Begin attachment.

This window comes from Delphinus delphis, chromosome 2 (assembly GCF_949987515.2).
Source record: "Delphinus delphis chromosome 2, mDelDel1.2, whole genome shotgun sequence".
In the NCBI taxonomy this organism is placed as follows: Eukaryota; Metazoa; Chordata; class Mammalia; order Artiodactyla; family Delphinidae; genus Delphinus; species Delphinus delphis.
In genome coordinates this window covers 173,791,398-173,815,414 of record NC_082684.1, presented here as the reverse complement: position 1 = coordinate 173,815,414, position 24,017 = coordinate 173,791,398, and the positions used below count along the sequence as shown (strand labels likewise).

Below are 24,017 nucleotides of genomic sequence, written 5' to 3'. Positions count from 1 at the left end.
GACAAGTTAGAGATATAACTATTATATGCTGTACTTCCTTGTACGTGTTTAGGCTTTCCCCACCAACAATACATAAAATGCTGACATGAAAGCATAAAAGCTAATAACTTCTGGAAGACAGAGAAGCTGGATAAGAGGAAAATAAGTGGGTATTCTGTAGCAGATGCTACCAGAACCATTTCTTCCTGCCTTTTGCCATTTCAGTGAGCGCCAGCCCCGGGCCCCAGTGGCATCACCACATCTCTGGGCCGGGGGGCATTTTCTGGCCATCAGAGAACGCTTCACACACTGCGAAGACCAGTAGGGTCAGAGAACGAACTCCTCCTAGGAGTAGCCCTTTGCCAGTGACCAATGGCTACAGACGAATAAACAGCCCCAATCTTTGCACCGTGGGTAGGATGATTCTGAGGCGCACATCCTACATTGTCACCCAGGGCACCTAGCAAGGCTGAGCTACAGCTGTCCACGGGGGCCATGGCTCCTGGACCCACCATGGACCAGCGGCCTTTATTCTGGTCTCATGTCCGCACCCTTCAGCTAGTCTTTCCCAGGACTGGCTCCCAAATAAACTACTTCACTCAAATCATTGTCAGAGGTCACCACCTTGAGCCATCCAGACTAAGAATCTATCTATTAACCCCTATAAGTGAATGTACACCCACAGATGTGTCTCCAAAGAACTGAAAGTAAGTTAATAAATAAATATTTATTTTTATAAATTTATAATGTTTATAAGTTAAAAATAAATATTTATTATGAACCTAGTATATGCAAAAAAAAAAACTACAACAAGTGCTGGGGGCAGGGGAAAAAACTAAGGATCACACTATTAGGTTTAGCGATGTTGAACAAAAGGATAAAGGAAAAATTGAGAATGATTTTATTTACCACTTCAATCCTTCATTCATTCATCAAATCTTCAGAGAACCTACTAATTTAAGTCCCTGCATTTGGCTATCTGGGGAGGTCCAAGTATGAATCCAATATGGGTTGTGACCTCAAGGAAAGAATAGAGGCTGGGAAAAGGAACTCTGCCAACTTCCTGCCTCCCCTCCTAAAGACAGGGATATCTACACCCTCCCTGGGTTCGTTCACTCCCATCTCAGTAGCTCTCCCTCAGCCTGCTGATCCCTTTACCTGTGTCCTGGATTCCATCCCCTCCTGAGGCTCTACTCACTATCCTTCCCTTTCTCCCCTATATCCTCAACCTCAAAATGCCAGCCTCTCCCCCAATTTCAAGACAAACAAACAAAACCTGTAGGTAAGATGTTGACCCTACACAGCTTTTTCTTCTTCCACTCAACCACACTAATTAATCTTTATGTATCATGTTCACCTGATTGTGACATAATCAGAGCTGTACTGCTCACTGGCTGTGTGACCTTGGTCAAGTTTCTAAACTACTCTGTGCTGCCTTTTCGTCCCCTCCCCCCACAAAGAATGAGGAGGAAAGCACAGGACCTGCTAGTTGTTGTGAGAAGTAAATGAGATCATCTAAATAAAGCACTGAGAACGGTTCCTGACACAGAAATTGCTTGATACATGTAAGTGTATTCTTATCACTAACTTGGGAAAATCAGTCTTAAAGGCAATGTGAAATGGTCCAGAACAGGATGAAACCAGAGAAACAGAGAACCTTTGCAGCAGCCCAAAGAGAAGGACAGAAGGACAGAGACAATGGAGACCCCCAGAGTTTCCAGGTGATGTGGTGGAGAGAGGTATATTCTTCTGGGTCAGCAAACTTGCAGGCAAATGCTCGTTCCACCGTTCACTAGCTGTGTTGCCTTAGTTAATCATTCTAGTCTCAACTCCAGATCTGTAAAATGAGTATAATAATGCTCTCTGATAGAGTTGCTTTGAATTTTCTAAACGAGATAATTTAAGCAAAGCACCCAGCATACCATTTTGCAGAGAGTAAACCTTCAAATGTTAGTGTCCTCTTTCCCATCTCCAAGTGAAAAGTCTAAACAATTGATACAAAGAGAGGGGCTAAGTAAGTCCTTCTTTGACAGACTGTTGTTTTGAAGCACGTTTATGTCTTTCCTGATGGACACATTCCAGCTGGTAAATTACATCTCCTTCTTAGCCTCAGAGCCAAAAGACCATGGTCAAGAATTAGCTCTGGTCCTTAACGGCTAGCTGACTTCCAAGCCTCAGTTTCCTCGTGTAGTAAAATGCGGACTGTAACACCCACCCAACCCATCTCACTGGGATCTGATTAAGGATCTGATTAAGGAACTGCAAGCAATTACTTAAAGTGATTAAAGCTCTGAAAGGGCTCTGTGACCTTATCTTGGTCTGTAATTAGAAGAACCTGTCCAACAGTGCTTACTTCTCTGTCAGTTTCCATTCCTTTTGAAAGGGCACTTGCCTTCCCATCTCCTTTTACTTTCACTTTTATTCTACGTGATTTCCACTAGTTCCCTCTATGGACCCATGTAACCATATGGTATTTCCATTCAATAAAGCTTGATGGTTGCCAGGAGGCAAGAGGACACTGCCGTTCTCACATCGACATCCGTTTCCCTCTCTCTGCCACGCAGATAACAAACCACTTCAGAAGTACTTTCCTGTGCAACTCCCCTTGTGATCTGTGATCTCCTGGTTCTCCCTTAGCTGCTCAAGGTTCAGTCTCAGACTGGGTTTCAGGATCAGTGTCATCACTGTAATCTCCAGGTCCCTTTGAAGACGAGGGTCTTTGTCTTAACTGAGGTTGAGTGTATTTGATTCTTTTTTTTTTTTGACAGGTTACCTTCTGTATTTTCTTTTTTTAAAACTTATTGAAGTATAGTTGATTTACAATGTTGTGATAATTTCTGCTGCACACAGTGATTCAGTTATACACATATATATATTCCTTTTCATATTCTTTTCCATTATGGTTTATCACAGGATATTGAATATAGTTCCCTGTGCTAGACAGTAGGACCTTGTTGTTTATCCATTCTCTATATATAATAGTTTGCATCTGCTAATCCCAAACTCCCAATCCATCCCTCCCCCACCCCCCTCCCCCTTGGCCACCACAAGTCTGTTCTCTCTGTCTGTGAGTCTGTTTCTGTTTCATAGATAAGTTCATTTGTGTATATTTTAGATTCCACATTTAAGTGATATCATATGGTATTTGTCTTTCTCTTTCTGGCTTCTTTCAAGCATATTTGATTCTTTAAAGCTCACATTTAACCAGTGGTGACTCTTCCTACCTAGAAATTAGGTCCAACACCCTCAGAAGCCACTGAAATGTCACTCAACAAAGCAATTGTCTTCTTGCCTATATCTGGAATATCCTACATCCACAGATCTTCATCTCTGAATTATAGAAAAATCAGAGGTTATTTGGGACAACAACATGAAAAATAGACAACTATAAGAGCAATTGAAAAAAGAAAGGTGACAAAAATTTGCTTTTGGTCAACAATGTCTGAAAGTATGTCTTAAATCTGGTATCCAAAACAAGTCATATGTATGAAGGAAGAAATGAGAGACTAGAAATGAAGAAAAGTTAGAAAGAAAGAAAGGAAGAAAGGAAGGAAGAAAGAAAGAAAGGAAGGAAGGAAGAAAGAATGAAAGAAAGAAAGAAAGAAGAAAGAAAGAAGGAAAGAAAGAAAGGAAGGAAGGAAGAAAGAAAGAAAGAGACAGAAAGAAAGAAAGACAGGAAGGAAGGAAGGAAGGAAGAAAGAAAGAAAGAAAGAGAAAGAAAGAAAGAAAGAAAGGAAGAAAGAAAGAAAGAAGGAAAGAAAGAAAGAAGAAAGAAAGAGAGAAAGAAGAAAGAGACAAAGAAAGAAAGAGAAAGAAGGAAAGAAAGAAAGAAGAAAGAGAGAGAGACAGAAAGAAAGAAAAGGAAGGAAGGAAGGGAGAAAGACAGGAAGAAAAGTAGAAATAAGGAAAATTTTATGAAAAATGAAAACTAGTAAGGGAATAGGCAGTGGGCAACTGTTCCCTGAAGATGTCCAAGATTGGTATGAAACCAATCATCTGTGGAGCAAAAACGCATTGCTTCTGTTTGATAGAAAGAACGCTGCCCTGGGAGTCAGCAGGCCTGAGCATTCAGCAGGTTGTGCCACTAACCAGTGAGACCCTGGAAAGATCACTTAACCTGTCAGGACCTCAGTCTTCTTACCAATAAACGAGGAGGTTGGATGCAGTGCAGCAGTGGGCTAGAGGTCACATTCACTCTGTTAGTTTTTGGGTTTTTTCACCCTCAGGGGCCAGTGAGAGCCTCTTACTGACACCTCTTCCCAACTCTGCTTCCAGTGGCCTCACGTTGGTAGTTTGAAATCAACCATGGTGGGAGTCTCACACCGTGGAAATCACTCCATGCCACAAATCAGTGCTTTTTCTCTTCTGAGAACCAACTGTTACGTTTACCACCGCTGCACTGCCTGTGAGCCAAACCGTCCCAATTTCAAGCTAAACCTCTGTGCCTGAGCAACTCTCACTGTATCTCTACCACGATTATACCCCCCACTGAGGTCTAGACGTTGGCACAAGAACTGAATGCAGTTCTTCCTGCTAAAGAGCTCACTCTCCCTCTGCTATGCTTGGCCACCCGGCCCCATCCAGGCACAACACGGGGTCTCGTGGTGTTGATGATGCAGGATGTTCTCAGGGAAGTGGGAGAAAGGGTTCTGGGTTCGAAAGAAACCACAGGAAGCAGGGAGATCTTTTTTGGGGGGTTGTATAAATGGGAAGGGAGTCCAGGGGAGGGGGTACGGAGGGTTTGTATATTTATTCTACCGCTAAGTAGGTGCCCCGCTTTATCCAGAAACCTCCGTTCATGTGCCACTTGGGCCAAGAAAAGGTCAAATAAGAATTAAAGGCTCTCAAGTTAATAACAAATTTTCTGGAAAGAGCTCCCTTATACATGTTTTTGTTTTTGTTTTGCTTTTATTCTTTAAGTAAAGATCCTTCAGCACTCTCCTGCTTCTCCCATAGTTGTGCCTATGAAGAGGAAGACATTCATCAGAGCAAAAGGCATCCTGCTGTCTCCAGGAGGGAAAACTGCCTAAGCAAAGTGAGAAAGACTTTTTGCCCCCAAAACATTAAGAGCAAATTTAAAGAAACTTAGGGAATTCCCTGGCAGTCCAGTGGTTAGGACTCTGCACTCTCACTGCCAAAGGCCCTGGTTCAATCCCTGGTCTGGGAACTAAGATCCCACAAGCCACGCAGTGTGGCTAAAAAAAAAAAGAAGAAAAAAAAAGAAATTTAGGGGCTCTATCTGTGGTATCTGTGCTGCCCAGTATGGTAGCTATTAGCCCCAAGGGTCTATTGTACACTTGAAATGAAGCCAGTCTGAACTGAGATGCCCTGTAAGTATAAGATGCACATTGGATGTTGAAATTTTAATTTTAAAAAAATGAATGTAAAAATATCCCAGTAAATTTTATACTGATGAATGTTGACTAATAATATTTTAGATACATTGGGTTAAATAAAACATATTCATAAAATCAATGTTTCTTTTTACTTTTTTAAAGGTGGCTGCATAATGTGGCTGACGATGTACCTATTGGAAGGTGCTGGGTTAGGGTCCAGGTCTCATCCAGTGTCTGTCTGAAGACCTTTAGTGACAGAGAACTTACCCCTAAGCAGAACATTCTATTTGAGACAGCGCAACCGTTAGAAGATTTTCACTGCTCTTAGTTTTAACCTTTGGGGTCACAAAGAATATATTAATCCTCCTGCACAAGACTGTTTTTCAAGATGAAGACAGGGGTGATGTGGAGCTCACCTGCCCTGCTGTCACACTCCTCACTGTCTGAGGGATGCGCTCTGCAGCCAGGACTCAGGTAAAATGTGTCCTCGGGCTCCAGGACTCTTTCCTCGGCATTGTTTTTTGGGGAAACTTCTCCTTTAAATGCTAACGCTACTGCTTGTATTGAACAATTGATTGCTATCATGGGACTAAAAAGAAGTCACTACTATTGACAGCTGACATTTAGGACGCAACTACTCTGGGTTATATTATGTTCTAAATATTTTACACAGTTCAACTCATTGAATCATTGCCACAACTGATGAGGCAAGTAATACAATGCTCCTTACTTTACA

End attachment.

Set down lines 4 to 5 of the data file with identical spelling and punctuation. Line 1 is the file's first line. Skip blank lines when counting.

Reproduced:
In genome coordinates this window covers 173,791,398-173,815,414 of record NC_082684.1, presented here as the reverse complement: position 1 = coordinate 173,815,414, position 24,017 = coordinate 173,791,398, and the positions used below count along the sequence as shown (strand labels likewise).

Below are 24,017 nucleotides of genomic sequence, written 5' to 3'. Positions count from 1 at the left end.